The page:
One of South Africa’s struggle stalwarts who fought for the emancipation of South Africans during the era of apartheid, Archbishop Desmond Tutu has been honoured with the prestigious FIFA Presidential Award at the 2010 FIFA World Player of the Year Gala.
Tutu, a Nobel Prize winner, is mentioned in the same breath with some of South Africa’s most important leaders, and his contribution to the fight against apartheid brought him international acclaim. He continued to play a meaningful role in South Africa in the post-apartheid democratic country, and during South Africa’s bid to host the 2010 FIFA World Cup™, Tutu was part of the South African delegation in Zurich. His picture with fellow Nobel Prize Laureate, Nelson Mandela holding the FIFA World Cup trophy became iconic, and Tutu went on to become one of the most passionate supporters of his country as they hosted a successful 2010 FIFA World Cup – the first one on the African continent.
“The FIFA World Cup was a great achievement not only for South Africa but for the whole African continent because this was the first time that this great show had been hosted on African soil,” Tutu said, commenting on the resounding success of the tournament. “We knew that winning the World Cup bid was not about football, but also an opportunity for the African continent to claim its place on the world stage. When we started on this road, we were subjected to so much doubt and scepticism and a lot of people said Africans will not be ready, but we proved them wrong. This proves that we Africans are capable of delivering these big events.”
As many know, we have had a system in our country that prejudiced people based on the colour of their skin, but during the World Cup, I saw both black and white hugging each other, waving one flag. It was emotional for me.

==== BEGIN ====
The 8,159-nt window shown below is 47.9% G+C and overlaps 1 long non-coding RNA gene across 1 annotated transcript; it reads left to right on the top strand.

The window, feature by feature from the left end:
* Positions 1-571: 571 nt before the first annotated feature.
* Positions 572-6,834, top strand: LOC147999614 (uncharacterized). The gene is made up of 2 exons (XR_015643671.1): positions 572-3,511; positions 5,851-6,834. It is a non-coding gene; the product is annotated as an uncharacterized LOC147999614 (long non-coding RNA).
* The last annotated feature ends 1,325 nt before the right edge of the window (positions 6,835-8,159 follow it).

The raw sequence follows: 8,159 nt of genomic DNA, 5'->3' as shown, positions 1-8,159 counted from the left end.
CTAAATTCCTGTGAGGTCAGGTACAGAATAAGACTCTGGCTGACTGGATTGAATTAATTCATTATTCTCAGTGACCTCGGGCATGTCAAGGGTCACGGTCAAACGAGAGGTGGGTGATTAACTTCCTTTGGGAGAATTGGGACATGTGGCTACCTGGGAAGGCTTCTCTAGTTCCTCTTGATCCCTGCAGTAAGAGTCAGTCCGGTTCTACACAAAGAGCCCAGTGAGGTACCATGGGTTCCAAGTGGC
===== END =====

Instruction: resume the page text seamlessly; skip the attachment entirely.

The Nobel Prize winner is no stranger to the international community. When South Africa started the painful yet necessary road of reconciliation post-apartheid, Mandela asked Tutu to facilitate a process that would open the wounds of the past yet also precipitate the healing process.
The result was the Truth and Reconciliation Commission (TRC), which laid bare some of apartheid's worst crimes and provided answers for those who had lost their loved ones. In the first days, an overwhelmed Tutu wept uncontrollably – maybe the truth was too much even for a man who had seen some of the worst atrocities. Tutu had been one of the most vocal opponents of the apartheid system when most of the struggle leaders were either in exile, jailed or murdered, and he became a champion of human rights.
And so the arrival of the FIFA World Cup was the culmination of much work for Tutu, and he enjoyed the spectacle of togetherness. “For us, football is an opportunity to change lives and also an opportunity for Africans to defeat poverty and other human challenges facing the continent. In South Africa, we witnessed the power of sport to unite people and bring people together. As many know, we have had a system in our country that prejudiced people based on the colour of their skin, but during the World Cup, I saw both black and white hugging each other, waving one flag. It was emotional for me,” Tutu said.
Last year, the Presidential Award was awarded to Queen Rania of Jordan for the commitment she showed to the 1GOAL: Education for All initiative.